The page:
A man has been jailed for life for killing Rachel Manning more than a decade after her boyfriend Barri White was wrongly jailed for the crime. Shahidul Ahmed was convicted today following a trial at Luton Crown Court for the murder of the teenager who was found strangled in undergrowth at Woburn Golf Club in December 2000.

  • More on the BBC site HERE

Barri White was acquitted in 2008 following the BBC Rough Justice documentary Murder Without A Trace which challenged his 2002 conviction for her murder. A friend, Keith Hyatt was wrongly convicted of helping White was also cleared. ‘When innocent people are convicted, the guilty remain free to commit further crimes as they see fit,’ commented former Rough Justice producer Louise Shorter, now of Inside Justice. ‘Shahidul Ahmed committed at least one serious sexual offence after Barri White and Keith Hyatt were wrongly convicted. Without Rough Justice it’s likely Barri would still be in prison and Ahmed would never have been brought to justice for Rachel Manning’s murder. Lack of concern about miscarriages of justice doesn’t deter crime; it encourages it. It’s a pity the BBC can no longer find the resources to make programmes like Rough Justice.’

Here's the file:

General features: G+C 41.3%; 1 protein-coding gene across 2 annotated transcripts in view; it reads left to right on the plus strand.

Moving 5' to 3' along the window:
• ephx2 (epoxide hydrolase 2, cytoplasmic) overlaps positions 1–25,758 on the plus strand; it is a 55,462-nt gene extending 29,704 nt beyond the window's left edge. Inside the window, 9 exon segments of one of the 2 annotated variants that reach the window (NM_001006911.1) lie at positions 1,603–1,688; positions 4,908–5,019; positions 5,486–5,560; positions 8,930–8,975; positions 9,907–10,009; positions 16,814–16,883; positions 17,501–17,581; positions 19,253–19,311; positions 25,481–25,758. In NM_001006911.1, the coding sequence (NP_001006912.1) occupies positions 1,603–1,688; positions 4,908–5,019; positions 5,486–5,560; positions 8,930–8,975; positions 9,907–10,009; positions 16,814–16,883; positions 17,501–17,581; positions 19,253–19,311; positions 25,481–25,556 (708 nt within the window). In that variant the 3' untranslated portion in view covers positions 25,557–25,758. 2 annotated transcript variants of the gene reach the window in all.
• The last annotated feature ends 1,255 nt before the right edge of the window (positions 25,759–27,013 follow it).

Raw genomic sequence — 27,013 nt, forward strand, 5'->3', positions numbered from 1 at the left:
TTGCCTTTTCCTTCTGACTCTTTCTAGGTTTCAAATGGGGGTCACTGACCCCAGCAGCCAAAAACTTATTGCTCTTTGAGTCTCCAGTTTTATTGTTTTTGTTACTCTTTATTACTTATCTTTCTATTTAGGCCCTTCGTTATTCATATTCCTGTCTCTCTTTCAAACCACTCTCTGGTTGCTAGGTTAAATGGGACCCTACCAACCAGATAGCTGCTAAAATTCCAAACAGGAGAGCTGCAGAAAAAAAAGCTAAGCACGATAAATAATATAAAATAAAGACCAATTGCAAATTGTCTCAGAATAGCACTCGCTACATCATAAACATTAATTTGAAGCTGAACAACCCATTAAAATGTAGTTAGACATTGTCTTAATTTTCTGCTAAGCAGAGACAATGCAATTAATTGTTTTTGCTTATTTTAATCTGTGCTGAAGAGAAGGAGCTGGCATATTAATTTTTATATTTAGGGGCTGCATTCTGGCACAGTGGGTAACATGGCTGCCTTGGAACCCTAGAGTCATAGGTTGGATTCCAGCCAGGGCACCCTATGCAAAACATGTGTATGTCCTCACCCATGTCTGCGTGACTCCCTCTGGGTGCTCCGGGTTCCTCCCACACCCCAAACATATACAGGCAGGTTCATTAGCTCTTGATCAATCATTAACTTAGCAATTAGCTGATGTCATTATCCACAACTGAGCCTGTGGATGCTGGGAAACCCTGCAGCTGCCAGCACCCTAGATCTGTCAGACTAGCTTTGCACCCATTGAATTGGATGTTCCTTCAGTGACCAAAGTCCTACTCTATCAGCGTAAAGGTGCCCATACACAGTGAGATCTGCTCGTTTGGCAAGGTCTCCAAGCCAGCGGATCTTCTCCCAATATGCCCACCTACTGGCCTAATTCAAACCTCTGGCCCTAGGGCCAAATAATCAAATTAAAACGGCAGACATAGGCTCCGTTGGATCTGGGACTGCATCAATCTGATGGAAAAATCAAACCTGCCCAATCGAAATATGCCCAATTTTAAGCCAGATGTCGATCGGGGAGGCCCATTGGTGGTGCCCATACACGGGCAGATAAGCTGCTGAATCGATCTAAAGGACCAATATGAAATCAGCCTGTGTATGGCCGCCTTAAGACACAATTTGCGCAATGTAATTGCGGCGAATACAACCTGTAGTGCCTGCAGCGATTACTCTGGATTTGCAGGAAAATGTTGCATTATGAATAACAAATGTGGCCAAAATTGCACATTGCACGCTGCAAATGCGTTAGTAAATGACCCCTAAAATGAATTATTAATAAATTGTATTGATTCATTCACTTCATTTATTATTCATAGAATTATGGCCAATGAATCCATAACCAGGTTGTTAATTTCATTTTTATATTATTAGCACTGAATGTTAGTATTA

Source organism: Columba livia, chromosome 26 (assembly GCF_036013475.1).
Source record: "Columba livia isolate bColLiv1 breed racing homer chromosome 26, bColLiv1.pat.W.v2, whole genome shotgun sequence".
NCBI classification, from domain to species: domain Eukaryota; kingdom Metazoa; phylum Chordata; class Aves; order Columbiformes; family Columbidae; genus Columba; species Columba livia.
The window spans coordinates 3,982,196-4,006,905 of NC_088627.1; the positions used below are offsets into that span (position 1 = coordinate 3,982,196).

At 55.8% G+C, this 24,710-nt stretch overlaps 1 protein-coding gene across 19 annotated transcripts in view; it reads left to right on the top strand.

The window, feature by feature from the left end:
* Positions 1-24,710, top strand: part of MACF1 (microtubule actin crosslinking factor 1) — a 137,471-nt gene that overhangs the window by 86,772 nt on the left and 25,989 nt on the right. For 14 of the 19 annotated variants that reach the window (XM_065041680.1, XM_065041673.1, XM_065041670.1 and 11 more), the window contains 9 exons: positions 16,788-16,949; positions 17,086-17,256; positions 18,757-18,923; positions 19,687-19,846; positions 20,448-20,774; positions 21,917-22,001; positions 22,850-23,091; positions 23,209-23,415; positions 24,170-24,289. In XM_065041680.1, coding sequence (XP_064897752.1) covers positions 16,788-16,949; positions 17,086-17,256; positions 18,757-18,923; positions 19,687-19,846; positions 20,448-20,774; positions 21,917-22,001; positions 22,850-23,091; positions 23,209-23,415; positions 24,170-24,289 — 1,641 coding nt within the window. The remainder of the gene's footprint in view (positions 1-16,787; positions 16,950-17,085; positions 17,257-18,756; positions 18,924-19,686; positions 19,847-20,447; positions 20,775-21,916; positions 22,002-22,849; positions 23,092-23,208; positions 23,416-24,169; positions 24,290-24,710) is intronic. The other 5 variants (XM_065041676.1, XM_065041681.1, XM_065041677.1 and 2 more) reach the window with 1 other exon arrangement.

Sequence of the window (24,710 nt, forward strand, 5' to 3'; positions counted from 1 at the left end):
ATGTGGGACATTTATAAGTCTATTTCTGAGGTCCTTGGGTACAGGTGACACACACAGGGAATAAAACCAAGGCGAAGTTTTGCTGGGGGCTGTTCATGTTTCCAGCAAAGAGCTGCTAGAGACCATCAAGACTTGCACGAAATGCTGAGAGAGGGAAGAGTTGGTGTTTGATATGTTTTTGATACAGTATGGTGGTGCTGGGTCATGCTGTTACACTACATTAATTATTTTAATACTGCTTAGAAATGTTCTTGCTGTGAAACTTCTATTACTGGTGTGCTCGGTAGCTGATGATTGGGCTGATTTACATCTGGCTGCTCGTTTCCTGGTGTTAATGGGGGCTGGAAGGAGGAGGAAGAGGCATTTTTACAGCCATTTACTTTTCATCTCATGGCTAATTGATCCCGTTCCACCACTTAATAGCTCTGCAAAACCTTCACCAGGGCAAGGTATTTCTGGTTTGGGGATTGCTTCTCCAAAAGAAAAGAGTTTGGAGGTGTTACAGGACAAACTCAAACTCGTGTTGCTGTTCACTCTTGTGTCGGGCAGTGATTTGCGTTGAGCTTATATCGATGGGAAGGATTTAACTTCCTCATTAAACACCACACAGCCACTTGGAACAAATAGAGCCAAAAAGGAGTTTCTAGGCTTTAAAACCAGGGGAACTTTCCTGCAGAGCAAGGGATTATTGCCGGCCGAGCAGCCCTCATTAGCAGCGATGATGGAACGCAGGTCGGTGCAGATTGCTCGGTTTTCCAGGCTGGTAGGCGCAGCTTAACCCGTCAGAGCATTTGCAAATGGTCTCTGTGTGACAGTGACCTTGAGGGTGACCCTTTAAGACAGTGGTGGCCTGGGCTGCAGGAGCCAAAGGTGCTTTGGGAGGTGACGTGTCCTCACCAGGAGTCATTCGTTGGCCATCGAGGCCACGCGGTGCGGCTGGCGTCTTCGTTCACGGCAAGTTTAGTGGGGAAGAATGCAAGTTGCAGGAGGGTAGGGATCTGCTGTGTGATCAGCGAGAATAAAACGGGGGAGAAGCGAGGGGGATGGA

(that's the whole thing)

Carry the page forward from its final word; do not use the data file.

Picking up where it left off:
Barri White said that he felt ‘over the moon that justice has finally been done and really happy that Rachel’s family have finally got justice and the closure they deserve’. ‘If it wasn’t for Rough Justice I wouldn’t be sitting here right now, a free man,’ he said. ‘The help they gave to me was amazing. All the help that programme gave to all those innocent people over the years was incredible. I still can’t believe the BBC took it off the air. Innocent people need the voice that Rough Justice gave them.’

Mark Daly, former Rough Justice reporter and now a BBC investigations correspondent, said that the case highlighted ‘how important Rough Justice was, not just for the innocent prisoner with nowhere else to turn, but for the pursuit of real justice for the families of murder victims’. ‘In this case the Manning family have had to endure four trials; more than any grieving family should have to go through. But ultimately, the wrong men had been imprisoned in the first place and it was thanks to Rough Justice that was put right. I mourn its passing from BBC schedules, and still hope it will return one day.’

Author: Jon Robins

Jon is editor of the Justice Gap. He is a freelance journalist. Jon’s books include The First Miscarriage of Justice (Waterside Press, 2014), The Justice Gap (LAG, 2009) and People Power (Daily Telegraph/LawPack, 2008). Jon is a journalism lecturer at Winchester University and a visiting senior fellow in access to justice at the University of Lincoln. He is twice winner of the Bar Council’s journalism award (2015 and 2005) and is shortlisted for this year’s Criminal Justice Alliance’s journalism award

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